The European hornet first appeared in the eastern United States about 1850. This hornet is reddish brown streaked with yellow and attains a length of more than 2.5 cm (1 in). Its brown nest is built in hollow trees, in rock crevices, or on human structures. Like the smaller hornet species, it eats insects and their larvae and ripe fruit. In several hornet species, no workers are produced. Instead the female lays its eggs in the nests of other wasps, where the eggs hatch and the young are fed.
Hornets belong to the family Vespidae, of the order Hymenoptera. The bald-faced, or white-faced, hornet is classified as Vespula maculata. The European hornet is classified as Vespula crabro.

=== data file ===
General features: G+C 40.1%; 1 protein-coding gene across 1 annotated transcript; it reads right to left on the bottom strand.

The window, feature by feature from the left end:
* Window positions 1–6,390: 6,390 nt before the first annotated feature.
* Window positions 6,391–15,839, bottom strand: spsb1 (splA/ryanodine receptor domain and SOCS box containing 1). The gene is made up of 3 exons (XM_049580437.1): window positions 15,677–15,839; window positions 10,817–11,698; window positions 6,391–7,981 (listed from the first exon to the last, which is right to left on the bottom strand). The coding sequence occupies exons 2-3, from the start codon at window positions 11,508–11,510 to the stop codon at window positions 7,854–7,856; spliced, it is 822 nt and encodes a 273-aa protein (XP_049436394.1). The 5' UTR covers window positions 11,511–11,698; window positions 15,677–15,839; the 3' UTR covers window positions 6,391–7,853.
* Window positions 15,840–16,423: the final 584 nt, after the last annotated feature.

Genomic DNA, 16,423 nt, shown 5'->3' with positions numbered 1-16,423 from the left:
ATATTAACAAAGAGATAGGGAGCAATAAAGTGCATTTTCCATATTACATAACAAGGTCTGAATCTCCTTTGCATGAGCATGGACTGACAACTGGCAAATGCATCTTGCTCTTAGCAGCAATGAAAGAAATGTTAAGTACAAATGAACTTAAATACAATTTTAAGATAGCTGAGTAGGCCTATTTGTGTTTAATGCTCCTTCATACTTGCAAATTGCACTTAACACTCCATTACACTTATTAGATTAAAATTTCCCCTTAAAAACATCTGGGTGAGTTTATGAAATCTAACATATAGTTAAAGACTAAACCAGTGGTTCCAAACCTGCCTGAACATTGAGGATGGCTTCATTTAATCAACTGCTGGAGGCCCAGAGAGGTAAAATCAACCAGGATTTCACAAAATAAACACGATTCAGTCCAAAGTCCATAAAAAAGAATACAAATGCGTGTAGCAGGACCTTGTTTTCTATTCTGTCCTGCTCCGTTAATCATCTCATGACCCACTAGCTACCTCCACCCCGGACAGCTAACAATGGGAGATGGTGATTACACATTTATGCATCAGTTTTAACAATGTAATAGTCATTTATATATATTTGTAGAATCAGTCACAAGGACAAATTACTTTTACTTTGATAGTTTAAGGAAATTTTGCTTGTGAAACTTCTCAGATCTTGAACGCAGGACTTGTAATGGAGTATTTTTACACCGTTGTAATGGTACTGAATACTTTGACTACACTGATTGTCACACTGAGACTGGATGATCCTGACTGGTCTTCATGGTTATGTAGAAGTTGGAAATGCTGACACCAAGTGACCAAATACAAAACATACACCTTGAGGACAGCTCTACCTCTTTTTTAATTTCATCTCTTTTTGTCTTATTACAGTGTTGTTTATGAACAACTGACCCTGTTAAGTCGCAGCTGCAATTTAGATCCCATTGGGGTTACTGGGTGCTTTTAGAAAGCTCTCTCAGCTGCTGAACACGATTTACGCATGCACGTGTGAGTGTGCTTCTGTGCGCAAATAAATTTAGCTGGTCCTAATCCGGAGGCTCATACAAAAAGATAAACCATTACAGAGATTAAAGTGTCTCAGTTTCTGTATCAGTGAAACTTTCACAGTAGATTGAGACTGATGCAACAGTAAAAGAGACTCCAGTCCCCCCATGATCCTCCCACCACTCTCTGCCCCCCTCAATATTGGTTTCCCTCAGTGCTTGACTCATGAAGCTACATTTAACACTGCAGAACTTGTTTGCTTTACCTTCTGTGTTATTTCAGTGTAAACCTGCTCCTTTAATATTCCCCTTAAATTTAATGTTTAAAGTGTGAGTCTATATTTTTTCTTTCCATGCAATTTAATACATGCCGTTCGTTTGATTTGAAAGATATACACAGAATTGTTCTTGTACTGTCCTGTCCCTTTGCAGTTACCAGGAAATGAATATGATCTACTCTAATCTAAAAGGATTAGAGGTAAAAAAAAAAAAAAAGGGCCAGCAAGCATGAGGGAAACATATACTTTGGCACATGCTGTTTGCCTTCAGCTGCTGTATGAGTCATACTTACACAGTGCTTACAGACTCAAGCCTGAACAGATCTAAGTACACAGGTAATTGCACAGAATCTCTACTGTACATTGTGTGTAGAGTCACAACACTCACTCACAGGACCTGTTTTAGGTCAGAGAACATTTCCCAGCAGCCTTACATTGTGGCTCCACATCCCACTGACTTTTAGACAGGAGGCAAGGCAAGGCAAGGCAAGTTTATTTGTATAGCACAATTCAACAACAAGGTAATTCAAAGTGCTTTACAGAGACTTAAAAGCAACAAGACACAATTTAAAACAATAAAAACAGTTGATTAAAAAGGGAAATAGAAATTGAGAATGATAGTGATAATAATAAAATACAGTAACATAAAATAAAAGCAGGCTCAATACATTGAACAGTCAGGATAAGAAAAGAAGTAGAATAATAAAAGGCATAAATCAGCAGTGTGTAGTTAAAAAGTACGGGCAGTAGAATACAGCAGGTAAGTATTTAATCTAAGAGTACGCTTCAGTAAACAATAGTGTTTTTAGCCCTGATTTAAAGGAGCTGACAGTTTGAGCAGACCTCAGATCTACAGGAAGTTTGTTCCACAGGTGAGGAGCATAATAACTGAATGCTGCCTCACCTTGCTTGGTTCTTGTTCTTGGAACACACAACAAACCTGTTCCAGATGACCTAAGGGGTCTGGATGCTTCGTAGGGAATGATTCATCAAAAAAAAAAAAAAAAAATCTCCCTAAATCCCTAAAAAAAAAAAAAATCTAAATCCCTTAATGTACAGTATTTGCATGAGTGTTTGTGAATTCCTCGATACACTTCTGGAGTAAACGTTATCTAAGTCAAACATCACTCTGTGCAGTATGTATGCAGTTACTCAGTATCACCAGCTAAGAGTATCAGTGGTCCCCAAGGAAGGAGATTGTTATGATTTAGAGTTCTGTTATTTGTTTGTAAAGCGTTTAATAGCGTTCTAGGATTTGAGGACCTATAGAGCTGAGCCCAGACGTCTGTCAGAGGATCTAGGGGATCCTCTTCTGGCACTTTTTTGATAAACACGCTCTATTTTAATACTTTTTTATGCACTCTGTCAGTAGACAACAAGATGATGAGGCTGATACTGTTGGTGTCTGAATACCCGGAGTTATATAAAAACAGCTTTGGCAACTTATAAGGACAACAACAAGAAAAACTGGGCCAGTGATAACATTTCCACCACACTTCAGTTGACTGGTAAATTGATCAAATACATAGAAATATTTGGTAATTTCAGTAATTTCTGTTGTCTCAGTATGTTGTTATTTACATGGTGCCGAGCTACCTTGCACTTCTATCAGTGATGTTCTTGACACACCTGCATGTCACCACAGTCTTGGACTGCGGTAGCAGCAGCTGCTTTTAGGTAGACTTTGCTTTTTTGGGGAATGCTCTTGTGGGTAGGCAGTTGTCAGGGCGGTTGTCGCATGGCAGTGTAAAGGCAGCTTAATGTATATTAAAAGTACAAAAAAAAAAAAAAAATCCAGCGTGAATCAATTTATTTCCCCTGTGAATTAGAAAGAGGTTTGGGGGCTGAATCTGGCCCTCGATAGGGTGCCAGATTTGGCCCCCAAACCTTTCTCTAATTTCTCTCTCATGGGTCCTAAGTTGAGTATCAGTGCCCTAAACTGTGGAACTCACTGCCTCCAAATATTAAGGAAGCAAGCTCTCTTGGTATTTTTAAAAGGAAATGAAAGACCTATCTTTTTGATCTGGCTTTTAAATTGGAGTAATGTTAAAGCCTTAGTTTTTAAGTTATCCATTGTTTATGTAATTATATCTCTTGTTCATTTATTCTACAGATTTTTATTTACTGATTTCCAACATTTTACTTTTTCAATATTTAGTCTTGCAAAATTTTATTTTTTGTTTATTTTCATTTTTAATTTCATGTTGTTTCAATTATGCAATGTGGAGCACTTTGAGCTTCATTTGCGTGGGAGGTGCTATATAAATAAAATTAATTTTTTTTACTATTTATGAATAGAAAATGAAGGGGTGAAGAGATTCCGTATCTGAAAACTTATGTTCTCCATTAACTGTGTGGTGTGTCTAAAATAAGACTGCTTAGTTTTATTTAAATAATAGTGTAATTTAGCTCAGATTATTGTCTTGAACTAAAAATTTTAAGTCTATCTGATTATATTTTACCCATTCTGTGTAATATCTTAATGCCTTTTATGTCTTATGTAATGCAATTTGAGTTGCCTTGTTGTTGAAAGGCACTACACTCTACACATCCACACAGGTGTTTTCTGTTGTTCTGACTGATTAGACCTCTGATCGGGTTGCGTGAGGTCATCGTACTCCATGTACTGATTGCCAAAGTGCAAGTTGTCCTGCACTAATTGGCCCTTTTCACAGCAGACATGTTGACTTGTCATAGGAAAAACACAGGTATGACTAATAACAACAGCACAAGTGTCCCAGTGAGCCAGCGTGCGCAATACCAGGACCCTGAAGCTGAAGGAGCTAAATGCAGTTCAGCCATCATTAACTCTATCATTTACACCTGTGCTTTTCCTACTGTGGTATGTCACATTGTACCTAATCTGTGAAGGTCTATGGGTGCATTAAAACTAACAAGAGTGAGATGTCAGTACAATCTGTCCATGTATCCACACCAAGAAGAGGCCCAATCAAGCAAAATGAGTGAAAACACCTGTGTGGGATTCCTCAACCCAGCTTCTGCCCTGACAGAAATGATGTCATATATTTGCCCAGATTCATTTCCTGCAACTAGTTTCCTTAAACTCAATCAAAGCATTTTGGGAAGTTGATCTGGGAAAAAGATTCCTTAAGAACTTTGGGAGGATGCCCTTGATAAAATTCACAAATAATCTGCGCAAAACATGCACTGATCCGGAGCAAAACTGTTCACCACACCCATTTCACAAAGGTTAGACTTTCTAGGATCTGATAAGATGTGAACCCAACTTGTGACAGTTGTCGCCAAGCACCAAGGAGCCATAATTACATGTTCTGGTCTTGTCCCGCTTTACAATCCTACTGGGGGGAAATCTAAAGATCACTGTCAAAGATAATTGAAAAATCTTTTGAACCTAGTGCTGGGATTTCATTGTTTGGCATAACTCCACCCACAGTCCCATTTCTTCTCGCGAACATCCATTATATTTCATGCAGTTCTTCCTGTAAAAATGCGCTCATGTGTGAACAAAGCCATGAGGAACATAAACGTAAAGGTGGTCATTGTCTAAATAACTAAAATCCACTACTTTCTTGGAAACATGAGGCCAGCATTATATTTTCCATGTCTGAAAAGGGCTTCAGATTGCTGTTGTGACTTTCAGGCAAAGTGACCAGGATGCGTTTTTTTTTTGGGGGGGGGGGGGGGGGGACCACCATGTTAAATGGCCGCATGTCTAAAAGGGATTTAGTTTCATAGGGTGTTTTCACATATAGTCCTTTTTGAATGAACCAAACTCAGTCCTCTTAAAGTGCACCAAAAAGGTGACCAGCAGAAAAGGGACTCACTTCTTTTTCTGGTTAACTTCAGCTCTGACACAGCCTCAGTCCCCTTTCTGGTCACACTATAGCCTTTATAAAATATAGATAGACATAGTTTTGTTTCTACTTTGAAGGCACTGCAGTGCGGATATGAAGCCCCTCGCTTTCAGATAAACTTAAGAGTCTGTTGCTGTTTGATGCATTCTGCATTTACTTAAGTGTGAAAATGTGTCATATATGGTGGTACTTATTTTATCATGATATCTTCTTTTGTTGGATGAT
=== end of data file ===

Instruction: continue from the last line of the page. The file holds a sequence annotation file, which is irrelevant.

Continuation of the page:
The honey bee is a valuable pollinator and the source of the honey we eat in this country. If you see a honey bee, chances are a beekeeper lives in the area. These bees are not very aggressive, especially alone on flowers. They live in large perennial colonies, consisting of a queen and up to 50,000 or more worker bees. All the nest building and food gathering is done by the workers; the queen remains in the nest (or hive) throughout her life, continuously laying eggs, and is tended and fed by the workers. New queens and drones are produced from time to time, usually when the colony is about to swarm or when the resident queen is failing and about to die. In the latter case, after mating with a drone, one of the new queens will take over the colony. Swarming occurs when the old queen or one of her new rivals take off with a swarm of workers to start another colony. Queen bees live for several years, but the drones and workers are short-lived. Summer workers rarely live for more than a few weeks, although later-maturing individuals will survive through the winter. Drones usually die after mating, but in any event they are thrown out in autumn when the colony settles down to hibernate, and soon perish.